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Muslim organizations in Germany unite against terror

The involvement of radical Islamists in Friday's attacks has prompted Muslim leadership in Germany to call an emergency meeting. A bomber's apparent identity as a Syrian refugee could create animosity towards refugees.

After the attacks in Paris, the eight largest Muslim religious organizations in Germany condemned the actions through a joint statement and declared their position against the discrimination of refugees.

On Saturday, representatives from each group met at the Muslim Coordination Council in Cologne to discuss the situation after the Paris attacks.

"The murderers in Paris are mistaken if they think they are carrying out a divine will," the statement released on Monday said.

The organizations also expressed their determination to stand up against terrorism and all forms of violence. "It is now more important than ever to strengthen and support social peace," they said.

Dr. Zekeriya Altug DITIB Nord

Dr. Zekeriya Altug is the speaker of the Muslim Coordination Council of Germany

"We cannot allow hate, disagreement and fear to enter our hearts," said Zekeriya Altug, speaker of the Muslim Coordination Council of Germany. Altug invited all organizations to work together and stand up for democratic values.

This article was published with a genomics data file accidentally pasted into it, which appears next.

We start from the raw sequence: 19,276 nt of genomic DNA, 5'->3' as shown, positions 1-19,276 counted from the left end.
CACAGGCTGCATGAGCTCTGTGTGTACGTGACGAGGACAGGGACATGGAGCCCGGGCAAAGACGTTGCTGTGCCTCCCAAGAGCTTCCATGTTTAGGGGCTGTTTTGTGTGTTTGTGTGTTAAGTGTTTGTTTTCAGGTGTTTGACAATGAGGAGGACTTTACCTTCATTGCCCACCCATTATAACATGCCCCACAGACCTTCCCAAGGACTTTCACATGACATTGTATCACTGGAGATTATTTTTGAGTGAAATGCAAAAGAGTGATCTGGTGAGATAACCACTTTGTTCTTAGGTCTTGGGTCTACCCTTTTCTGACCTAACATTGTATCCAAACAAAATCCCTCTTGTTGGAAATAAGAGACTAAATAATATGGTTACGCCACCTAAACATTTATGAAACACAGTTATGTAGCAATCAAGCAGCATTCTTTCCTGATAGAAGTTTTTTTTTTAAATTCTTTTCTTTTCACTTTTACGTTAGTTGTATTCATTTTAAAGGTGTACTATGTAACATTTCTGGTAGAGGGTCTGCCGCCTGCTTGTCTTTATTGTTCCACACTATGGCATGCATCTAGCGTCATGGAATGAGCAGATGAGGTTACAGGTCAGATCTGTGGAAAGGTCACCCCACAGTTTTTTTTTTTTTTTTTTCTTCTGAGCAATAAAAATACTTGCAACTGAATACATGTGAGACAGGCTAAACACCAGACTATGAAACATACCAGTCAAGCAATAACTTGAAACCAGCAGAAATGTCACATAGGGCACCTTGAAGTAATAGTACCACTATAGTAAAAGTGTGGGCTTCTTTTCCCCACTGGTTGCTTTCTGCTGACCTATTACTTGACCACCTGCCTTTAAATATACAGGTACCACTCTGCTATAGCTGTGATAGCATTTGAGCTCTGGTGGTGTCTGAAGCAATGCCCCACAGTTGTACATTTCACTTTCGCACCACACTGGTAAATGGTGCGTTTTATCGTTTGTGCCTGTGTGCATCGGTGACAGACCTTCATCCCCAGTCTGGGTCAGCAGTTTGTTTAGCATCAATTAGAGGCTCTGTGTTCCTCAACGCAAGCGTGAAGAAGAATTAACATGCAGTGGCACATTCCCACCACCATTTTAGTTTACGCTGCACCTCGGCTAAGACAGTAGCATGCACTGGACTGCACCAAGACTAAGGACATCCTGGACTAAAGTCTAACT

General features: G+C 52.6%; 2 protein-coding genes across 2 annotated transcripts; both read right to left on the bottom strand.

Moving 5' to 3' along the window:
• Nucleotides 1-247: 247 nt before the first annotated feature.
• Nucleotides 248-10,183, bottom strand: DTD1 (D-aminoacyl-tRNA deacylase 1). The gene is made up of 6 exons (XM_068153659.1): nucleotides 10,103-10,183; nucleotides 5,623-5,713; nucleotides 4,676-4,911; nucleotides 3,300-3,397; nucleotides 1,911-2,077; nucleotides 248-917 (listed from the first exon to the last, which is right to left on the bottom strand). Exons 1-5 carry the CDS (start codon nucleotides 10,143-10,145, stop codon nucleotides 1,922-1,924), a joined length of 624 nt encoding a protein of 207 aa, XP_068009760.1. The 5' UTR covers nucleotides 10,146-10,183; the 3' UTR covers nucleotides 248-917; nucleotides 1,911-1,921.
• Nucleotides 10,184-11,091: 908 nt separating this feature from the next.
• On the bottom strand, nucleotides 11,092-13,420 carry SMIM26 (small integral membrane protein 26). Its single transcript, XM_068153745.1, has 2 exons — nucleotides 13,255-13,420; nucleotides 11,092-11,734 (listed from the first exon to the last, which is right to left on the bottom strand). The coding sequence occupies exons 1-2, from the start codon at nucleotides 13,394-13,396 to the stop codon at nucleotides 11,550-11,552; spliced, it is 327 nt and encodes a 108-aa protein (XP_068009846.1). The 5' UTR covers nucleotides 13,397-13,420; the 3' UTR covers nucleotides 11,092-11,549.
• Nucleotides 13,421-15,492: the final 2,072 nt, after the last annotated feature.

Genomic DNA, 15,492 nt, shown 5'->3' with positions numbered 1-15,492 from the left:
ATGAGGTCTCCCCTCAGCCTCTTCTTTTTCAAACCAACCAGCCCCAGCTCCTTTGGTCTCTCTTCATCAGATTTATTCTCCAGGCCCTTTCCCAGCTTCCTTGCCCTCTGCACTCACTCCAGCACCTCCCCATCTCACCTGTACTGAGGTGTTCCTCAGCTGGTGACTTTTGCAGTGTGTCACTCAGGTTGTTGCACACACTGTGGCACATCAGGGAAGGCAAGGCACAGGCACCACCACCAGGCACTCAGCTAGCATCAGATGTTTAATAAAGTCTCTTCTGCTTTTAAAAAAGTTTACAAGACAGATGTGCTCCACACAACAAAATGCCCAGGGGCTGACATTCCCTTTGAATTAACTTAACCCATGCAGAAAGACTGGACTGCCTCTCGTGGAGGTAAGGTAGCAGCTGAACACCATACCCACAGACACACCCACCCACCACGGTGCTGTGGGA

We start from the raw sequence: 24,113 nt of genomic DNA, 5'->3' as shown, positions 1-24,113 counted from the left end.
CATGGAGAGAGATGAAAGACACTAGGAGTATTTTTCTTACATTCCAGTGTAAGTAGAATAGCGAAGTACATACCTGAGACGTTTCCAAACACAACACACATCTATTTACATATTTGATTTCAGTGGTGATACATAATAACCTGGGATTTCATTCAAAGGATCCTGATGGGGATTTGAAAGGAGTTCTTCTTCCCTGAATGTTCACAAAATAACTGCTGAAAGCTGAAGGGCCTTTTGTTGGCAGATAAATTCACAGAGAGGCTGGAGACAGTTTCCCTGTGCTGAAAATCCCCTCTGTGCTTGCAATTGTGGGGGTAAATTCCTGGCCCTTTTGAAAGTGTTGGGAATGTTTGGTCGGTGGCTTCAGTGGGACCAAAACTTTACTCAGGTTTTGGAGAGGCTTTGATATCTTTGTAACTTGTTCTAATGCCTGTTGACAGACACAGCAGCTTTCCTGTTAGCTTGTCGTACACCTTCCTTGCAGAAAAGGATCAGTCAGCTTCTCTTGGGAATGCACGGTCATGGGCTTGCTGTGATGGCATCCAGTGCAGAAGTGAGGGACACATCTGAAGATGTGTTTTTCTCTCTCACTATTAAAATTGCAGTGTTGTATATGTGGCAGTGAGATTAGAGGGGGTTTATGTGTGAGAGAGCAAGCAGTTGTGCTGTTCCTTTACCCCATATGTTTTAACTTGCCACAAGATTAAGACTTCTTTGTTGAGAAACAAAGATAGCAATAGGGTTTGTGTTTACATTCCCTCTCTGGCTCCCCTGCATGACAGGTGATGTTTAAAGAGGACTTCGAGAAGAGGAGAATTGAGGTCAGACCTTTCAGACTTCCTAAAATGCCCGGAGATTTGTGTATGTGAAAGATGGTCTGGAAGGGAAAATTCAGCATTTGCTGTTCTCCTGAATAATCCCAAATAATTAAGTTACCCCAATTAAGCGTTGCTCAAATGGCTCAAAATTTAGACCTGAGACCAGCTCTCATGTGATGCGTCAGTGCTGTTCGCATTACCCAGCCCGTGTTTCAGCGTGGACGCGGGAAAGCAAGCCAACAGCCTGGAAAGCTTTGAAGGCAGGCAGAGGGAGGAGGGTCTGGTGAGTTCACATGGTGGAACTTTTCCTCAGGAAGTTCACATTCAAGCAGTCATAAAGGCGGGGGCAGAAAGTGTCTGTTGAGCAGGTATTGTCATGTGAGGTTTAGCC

"We stand together in solidarity against those who try to divide us," added Altug. All organizations agreed that refugees should continue to be supported after the attacks and not be linked to or blamed for the recent events.

"Our responsibility does not end outside the walls of our mosques," warned Bekir Altas of the Milli Görüs organization. "We need to reach the youth and those who are outside of our mosques especially those who are active online."

Deutschland Muslime Flüchtlinge

A refugee Muslim family arrives Germany by train from Budapest.

Abdullah Uwe Wagishauser of the Ahmadiyya Muslim Jamaat organization pointed out the good cooperation of Muslim organizations in Germany with authorities. "There is a significantly different atmosphere to other European countries such as France or Great Britain. Here the mosques are no place for hate sermons," he said.

The organizations represent between roughly 60 and 70 percent of all Muslims living in Germany which account for about 4 million people.

hf/kms (AFP, epd)

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